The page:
Wurstmeister Mike considers himself pretty good at grilling chicken too. He likes to grill chicken breasts and whole chickens.
Grilled Chicken Breasts
Skinless, boneless chicken breasts have hundreds of uses and are easy to prepare. Keep in the freezer and toss on the grill. We love the chicken breast because of its lean composition which prevents fatty flare-ups over a flame. Unfortunately, the lack of fat as insulation can result in chicken jerky if not grilled with care. Here are a few tips to help you easily grill juicy chicken in just minutes.
Preheat the grill to high
Rinse the breasts under cold running water, drain and blot dry with paper towels.
Create a uniform thickness by using a rolling pin or mallet to pound out thick areas; this helps the meat cook more uniformly.
Season the meat with a combination of kosher salt and fresh ground pepper.
Oil the grill grate and arrange the breasts in the same direction. After 2 minutes, use tongs to rotate the breasts 45 degrees to create crosshatch grill marks. Baste the breast with oil or butter as they cook to lock in moisture.
Flip and repeat. The internal temperature of chicken should reach 160°F when properly cooked.
We sell two flavors of marinated chicken breasts, Sun-Dried Tomato Basil and Garlic Butter. Oh my goodness they are amazing….
How to Grill the Perfect Whole Chicken
Cooking a whole chicken on the grill is the perfect way to get tender breast meat, juicy legs and crispy golden skin. The process is simple and just takes a little know how.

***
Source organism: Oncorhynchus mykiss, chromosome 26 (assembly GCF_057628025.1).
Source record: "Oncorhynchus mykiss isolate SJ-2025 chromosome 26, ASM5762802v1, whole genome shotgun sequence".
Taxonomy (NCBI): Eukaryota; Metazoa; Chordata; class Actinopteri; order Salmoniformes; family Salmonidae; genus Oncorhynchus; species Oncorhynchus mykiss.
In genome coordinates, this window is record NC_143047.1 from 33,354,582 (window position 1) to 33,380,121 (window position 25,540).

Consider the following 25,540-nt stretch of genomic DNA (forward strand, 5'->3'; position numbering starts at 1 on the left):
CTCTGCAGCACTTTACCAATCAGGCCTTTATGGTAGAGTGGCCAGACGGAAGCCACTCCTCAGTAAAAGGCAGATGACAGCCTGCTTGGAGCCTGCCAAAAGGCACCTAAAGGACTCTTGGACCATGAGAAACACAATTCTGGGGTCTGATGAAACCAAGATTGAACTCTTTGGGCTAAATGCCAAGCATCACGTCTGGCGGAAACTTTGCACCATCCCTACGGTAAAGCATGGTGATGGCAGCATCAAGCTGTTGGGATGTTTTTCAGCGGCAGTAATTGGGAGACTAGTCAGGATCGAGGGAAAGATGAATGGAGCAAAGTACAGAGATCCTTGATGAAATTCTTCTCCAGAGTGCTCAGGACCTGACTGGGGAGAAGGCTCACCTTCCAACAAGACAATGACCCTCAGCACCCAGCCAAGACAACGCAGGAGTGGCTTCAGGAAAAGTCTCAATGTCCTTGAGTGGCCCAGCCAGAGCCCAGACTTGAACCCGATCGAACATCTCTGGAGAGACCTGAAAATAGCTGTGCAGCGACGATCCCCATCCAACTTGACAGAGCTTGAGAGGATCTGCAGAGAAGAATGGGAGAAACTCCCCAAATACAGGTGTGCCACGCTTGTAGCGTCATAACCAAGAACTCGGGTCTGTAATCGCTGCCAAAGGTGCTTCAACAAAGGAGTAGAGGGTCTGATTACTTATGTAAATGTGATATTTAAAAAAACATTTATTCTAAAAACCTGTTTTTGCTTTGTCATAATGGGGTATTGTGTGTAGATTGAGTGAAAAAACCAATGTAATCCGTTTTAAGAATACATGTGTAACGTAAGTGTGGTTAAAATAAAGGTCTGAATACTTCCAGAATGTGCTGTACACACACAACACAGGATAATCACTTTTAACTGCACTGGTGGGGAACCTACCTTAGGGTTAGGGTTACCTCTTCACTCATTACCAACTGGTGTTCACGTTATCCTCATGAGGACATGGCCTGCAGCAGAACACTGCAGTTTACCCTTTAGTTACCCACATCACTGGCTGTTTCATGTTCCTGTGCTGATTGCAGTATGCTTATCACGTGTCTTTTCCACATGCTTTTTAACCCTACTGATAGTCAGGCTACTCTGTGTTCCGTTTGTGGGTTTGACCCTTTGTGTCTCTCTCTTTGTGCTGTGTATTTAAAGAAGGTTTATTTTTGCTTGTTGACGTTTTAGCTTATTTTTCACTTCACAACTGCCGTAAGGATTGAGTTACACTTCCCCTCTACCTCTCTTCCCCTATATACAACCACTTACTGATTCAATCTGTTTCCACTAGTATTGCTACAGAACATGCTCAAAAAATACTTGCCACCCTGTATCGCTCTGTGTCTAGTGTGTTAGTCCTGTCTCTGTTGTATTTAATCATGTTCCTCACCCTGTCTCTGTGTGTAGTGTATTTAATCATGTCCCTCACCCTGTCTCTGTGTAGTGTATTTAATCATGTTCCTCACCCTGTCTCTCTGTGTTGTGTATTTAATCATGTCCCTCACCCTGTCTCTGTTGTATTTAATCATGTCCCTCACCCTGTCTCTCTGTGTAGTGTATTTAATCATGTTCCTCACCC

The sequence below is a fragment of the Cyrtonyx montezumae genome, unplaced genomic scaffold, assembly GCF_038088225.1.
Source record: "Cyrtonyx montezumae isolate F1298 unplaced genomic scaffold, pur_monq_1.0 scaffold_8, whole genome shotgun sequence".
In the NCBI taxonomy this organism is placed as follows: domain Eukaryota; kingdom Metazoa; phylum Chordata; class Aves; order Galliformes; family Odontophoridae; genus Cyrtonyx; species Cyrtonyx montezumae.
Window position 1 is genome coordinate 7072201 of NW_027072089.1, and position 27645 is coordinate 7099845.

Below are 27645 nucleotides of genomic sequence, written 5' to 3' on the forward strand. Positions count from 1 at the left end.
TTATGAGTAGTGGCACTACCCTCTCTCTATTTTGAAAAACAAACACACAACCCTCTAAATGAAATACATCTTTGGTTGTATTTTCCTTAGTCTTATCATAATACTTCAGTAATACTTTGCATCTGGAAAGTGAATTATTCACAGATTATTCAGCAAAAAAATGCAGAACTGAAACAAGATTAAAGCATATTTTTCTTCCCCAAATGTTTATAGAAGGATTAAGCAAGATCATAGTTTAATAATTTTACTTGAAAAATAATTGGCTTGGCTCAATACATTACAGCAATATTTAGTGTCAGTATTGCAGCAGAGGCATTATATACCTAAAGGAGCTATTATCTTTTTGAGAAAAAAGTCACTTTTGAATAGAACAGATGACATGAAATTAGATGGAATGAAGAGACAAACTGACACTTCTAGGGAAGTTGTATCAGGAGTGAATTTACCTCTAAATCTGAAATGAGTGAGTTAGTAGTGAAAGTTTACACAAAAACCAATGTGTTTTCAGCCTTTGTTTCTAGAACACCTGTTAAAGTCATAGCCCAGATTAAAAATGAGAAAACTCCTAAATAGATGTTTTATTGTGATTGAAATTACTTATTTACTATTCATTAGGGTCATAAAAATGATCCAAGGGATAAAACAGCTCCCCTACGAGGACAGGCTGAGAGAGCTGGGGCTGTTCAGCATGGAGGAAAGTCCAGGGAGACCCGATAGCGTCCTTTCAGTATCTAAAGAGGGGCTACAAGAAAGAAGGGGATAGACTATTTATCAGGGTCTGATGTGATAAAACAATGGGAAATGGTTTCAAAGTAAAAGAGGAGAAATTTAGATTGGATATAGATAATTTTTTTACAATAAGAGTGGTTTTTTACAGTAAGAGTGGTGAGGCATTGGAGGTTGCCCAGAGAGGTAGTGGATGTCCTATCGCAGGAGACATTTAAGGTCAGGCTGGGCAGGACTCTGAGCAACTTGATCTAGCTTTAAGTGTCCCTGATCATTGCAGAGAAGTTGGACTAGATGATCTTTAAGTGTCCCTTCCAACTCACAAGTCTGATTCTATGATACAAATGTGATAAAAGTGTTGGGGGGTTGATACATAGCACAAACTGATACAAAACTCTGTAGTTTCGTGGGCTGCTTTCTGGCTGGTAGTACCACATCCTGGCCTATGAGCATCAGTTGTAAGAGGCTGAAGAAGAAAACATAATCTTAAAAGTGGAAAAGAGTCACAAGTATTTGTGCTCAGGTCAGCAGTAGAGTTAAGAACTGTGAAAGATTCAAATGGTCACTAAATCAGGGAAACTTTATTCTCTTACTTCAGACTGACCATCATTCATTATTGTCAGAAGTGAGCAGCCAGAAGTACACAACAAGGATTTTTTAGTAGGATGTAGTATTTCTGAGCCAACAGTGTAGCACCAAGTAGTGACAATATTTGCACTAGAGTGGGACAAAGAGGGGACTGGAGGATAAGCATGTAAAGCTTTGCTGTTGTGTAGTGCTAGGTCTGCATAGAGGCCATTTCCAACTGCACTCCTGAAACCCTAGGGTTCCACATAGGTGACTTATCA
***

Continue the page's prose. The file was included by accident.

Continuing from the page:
To start, you will want to pick the right chicken…this depends mostly on the number of people you intend to feed. Most grocers will have 3-4 options. Cornish game hens have a rather misleading label, as they are never game birds and not always hens. They are just small chickens under a month of age, have at least one Cornish breed parent, and weigh less than 2 lbs. They provide meat that is very juicy, but not of strong flavor. The grill will provide plenty of flavors, so the Cornish game hen is good option. Broilers and fryers are two bigger bird options available in most markets.
Remove and discard the giblets and extra fat right inside the body cavity. Rinse the chicken inside and out and blot dry with paper towels.
Salt and pepper the inside and outside of the bird. You may want to put a peeled garlic clove, bay leaf, lemon zest, or rosemary in the body and neck cavities for extra flavoring.
Truss the legs of the bird using butcher’s string. This step helps the meat cook more thoroughly and maintain the ideal shape of the bird for serving.
Set up the grill for rotisserie cooking. Rotisserie cooking provides slow, gentle heat that doesn’t dry out the breast meat and as the bird warms the fat melts beneath the skin and bastes the meat continually. If cooking with charcoal, heat the coals then crate a row in front and behind where the chicken will rotate.Similarly, turn the front and back burners on the gas grill, leaving the center cool. A drip pan should be placed under the bird.
Place the chicken on the spit and cook, covered if possible for 1 to 1 1/4 hours. Every 15 minutes, baste the rotating bird with the drippings caught in the pan.
The bird should reach an internal temperature of 180°F in the inner thigh muscle. A second test is to make sure the juices run clear when the thigh is punctured with a sharp knife or skewer. The meat should stand for 5-10 minutes before carving.
We recommend using our fully cooked, Hickory Smoked Sugar Cured Chicken or our Marinated Chicken Breasts, Garlic Butter and Sun-Dried Tomato Basil.